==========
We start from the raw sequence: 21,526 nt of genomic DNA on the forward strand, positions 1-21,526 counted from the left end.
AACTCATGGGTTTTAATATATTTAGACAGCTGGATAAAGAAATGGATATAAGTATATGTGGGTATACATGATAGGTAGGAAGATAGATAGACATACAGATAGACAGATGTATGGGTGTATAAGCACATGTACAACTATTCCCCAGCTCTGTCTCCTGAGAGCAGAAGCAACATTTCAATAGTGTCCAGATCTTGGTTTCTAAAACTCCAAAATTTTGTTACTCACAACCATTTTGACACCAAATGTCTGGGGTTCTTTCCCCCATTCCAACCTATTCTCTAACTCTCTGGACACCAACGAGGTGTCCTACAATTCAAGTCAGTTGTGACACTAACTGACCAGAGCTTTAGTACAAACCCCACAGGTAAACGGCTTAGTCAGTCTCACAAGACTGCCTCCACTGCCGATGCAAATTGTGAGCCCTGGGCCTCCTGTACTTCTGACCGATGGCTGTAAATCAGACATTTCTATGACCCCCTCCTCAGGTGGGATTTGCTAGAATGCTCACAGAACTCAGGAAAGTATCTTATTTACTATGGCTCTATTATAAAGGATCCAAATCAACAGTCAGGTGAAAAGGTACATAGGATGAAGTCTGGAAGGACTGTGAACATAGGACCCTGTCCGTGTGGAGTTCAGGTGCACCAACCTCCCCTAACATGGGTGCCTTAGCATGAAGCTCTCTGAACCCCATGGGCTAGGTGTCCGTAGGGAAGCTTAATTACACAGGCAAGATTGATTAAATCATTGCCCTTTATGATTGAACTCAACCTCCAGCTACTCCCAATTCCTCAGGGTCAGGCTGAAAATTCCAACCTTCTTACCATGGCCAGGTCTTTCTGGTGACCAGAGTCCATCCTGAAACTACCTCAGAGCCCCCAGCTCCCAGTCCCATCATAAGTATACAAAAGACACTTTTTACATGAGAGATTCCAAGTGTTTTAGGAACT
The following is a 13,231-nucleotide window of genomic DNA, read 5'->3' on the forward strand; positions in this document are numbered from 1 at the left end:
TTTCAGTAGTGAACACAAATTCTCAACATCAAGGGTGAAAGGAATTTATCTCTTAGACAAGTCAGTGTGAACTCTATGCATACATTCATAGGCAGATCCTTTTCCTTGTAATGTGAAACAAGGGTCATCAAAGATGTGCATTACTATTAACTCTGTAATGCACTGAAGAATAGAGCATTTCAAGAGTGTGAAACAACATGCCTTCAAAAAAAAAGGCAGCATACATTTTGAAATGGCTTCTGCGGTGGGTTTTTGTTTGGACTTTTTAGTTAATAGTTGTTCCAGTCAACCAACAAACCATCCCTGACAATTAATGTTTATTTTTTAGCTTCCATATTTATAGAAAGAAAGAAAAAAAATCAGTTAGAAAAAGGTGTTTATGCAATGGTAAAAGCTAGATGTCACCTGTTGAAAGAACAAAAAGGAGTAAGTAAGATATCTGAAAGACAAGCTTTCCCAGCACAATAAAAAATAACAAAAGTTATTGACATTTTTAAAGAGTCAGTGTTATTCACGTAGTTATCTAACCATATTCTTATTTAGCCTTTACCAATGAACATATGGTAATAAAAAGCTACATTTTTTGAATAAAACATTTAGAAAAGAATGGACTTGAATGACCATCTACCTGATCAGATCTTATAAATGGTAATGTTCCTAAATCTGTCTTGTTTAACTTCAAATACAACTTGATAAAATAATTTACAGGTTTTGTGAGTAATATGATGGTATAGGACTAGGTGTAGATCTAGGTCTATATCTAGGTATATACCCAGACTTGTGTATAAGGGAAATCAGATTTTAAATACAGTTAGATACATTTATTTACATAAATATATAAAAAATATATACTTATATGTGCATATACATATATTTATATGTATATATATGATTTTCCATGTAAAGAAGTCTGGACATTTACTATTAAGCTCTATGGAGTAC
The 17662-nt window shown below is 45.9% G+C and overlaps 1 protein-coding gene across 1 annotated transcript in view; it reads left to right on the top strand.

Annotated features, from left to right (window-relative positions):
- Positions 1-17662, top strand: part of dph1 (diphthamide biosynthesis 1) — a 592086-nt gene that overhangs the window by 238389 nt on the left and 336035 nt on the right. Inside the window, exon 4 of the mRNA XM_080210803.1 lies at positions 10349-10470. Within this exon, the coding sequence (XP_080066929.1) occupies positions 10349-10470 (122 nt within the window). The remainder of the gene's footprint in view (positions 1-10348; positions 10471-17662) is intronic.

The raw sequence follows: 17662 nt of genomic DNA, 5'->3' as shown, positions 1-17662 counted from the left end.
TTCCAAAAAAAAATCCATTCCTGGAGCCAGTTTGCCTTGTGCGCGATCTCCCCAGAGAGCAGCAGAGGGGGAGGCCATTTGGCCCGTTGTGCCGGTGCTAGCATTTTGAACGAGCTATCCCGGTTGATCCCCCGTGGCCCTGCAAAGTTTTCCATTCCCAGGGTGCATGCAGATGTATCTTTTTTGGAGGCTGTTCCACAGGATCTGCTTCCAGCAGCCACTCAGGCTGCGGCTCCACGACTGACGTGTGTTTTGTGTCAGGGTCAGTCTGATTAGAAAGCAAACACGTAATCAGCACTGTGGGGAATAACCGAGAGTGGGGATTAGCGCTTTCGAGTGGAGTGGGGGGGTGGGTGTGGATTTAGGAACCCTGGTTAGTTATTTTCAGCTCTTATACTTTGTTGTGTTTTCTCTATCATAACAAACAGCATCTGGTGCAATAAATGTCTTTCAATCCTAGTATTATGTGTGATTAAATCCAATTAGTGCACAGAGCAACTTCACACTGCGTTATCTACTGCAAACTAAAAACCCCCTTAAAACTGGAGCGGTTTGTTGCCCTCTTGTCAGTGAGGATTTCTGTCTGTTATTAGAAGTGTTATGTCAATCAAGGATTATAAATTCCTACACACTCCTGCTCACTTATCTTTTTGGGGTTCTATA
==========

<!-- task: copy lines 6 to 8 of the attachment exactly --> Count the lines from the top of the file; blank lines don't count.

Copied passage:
Annotated features, from left to right (window-relative positions):
- Positions 1-17662, top strand: part of dph1 (diphthamide biosynthesis 1) — a 592086-nt gene that overhangs the window by 238389 nt on the left and 336035 nt on the right. Inside the window, exon 4 of the mRNA XM_080210803.1 lies at positions 10349-10470. Within this exon, the coding sequence (XP_080066929.1) occupies positions 10349-10470 (122 nt within the window). The remainder of the gene's footprint in view (positions 1-10348; positions 10471-17662) is intronic.

The raw sequence follows: 17662 nt of genomic DNA, 5'->3' as shown, positions 1-17662 counted from the left end.